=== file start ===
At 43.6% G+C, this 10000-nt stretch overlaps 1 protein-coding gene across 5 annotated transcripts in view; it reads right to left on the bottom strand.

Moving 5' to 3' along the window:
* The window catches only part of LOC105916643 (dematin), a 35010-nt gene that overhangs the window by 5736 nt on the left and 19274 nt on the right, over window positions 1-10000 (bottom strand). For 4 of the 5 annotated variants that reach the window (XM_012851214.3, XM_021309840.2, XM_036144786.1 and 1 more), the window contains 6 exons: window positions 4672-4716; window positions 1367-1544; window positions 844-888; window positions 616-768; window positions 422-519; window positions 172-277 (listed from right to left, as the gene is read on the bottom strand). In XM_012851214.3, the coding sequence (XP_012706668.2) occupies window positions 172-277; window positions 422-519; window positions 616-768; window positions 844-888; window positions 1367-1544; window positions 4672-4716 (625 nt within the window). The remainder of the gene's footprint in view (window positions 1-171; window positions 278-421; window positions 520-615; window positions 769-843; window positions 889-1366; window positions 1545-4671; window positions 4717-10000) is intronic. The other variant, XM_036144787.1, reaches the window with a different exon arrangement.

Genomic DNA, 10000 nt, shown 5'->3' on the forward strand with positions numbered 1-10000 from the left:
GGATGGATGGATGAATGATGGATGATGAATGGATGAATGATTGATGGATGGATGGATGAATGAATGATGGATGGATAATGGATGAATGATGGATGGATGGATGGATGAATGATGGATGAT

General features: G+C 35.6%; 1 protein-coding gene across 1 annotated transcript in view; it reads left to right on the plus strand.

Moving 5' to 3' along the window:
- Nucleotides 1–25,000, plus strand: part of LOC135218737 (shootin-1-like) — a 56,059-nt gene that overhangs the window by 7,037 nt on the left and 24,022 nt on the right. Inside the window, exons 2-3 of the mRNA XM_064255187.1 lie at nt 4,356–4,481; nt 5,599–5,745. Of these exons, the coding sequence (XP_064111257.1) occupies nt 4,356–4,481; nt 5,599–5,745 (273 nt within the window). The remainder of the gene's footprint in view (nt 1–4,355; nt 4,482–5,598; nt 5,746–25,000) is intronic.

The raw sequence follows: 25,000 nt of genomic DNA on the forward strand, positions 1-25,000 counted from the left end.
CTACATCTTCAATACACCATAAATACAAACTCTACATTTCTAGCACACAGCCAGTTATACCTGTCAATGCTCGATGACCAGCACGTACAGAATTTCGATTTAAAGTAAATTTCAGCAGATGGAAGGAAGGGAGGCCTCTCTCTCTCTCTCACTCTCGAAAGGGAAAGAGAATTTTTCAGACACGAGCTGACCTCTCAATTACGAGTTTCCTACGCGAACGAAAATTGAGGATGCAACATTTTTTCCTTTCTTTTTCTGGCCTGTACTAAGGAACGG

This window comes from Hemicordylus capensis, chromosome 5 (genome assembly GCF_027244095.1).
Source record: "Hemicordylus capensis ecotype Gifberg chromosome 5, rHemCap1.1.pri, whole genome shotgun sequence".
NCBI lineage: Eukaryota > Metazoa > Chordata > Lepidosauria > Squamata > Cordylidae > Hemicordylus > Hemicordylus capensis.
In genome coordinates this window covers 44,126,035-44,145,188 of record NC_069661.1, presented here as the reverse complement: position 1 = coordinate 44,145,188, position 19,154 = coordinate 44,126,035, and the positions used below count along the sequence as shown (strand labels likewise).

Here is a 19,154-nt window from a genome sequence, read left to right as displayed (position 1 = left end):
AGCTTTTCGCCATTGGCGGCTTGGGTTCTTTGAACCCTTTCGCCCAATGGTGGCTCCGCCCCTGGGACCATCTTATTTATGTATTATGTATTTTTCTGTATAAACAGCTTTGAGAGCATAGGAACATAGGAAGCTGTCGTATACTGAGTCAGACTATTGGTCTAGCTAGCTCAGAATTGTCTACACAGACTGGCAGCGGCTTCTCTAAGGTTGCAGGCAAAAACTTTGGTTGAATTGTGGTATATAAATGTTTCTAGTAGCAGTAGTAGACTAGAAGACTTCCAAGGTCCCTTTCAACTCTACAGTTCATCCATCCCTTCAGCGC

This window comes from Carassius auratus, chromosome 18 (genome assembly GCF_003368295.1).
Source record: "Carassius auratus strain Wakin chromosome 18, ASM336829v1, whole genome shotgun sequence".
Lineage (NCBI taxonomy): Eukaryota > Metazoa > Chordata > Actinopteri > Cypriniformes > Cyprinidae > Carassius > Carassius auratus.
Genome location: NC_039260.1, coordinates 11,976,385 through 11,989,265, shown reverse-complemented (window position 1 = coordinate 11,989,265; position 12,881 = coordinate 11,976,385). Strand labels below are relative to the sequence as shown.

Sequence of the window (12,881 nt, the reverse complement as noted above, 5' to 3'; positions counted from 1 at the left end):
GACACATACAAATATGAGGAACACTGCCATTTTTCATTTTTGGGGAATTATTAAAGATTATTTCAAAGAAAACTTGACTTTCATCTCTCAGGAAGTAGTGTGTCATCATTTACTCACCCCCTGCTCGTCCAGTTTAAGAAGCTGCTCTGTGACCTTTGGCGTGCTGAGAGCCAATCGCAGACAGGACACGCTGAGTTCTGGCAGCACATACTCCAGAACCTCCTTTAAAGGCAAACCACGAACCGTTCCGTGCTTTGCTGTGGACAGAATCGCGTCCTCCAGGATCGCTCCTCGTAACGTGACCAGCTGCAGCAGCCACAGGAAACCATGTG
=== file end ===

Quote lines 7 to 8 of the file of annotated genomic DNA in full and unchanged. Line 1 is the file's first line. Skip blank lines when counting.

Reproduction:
Moving 5' to 3' along the window:
- Nucleotides 1–25,000, plus strand: part of LOC135218737 (shootin-1-like) — a 56,059-nt gene that overhangs the window by 7,037 nt on the left and 24,022 nt on the right. Inside the window, exons 2-3 of the mRNA XM_064255187.1 lie at nt 4,356–4,481; nt 5,599–5,745. Of these exons, the coding sequence (XP_064111257.1) occupies nt 4,356–4,481; nt 5,599–5,745 (273 nt within the window). The remainder of the gene's footprint in view (nt 1–4,355; nt 4,482–5,598; nt 5,746–25,000) is intronic.